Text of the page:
Having crushed Cronus and the Titans, the army of Zeus drove all of their enemies down to the lowest depths of Tartarus. Zeus decreed that the Titans should remain imprisoned in Tartarus, hidden away far below the earth, forever. Securely locked behind its marble gates and bronze threshold, deeply rooted in the ground, the Titans had no chance of escape. But just in case they did, Briareus, Cottus, and Gyges—three Giants with 150 heads among them—stood watch outside the walls of Tartarus.

Only one Titan who had opposed Zeus avoided eternal imprisonment in Tartarus. For Atlas, who had led his fellow Titans in battle, Zeus reserved a special punishment. The god placed Atlas at the westernmost end of the earth and ordered him to lift up the sky and bear the weight of the heavens forevermore on his head and shoulders.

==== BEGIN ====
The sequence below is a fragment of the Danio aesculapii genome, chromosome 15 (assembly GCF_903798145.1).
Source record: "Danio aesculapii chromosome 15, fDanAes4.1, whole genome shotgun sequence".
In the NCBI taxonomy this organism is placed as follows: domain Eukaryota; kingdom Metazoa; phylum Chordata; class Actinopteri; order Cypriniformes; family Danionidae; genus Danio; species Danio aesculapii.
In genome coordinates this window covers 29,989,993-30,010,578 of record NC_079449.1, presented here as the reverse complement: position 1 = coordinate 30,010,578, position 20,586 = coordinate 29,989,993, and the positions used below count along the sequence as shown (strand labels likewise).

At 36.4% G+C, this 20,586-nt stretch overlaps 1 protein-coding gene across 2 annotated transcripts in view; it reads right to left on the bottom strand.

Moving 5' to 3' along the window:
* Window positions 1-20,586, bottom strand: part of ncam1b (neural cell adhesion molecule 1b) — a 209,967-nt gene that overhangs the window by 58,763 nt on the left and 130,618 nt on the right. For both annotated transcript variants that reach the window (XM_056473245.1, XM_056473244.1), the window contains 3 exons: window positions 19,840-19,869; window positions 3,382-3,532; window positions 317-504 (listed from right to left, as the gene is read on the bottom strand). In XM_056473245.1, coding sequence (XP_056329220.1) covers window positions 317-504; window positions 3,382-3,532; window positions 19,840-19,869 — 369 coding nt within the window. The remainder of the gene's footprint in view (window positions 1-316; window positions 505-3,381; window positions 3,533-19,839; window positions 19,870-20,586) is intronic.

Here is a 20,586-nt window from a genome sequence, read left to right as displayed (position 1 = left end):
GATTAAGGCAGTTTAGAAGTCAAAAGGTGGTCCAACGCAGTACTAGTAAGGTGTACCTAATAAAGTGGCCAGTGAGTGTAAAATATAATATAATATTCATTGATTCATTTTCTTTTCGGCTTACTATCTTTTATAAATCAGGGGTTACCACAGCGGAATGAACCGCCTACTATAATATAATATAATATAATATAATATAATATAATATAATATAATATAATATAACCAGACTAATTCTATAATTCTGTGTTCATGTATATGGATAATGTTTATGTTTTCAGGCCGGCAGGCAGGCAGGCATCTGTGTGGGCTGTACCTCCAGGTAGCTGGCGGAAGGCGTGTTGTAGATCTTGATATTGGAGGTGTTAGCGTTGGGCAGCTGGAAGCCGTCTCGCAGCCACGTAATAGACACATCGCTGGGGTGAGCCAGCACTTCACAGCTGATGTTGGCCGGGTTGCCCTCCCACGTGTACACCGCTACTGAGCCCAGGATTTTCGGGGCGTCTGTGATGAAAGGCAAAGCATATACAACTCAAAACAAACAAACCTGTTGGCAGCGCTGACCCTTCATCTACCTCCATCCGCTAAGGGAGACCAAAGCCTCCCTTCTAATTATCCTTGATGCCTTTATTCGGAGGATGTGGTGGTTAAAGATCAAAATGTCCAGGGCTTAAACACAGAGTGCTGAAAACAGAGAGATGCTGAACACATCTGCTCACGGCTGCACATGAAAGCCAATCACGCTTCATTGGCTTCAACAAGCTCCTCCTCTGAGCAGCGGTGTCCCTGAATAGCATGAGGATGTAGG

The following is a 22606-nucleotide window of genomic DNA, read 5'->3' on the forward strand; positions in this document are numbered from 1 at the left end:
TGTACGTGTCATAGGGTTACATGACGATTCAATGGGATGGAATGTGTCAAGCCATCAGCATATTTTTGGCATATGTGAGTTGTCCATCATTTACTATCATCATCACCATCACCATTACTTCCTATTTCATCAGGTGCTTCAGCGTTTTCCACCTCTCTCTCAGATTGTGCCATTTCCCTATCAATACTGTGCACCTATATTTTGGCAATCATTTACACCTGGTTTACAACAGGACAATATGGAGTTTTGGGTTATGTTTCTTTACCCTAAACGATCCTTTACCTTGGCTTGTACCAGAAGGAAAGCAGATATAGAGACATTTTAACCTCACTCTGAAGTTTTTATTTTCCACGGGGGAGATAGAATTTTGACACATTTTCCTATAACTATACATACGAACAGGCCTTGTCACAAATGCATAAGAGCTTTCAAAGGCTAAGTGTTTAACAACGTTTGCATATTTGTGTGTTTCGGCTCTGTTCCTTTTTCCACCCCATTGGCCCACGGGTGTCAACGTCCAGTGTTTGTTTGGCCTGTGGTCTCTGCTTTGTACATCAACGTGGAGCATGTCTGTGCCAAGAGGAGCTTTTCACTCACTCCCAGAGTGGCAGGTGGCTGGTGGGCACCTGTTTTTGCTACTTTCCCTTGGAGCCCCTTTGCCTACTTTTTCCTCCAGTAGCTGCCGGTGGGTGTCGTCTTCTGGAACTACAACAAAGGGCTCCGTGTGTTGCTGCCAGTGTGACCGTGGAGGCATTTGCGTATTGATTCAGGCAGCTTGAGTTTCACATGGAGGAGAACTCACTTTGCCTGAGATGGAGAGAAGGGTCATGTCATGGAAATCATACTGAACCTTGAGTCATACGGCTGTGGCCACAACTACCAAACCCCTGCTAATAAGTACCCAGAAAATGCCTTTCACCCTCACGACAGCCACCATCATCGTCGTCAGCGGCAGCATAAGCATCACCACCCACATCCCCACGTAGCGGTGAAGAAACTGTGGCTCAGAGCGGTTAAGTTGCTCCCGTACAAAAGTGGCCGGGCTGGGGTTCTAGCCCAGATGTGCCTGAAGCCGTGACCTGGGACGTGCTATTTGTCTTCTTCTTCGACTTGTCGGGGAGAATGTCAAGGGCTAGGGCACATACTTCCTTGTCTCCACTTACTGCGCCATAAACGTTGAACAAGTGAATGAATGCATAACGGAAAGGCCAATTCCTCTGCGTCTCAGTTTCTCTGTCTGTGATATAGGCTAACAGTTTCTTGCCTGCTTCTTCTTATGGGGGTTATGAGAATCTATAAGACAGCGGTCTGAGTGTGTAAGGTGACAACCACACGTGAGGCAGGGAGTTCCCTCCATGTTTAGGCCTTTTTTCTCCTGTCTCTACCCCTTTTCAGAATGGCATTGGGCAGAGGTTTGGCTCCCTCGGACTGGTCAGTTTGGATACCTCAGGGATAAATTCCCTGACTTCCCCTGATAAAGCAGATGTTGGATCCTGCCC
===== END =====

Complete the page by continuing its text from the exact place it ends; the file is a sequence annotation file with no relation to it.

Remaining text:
As for his supporters, the new king of the immortals rewarded them handsomely. To Briareus, Zeus gave his daughter, Cymopoleia. The Titans who did not oppose the Olympians—the six Titanesses, Oceanus, Helius, Prometheus, and Epimetheus—all retained their places of honor and their functions. The Olympians showed particular reverence for Themis, Oceanus, and Tethys. By remembering his supporters, Zeus helped to ensure that his reign—unlike those of his father and grandfather—would last forever.

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Excerpted from The Complete Idiot's Guide to Classical Mythology © 2004 by Kevin Osborn and Dana L. Burgess, Ph.D.. All rights reserved including the right of reproduction in whole or in part in any form. Used by arrangement with Alpha Books, a member of Penguin Group (USA) Inc.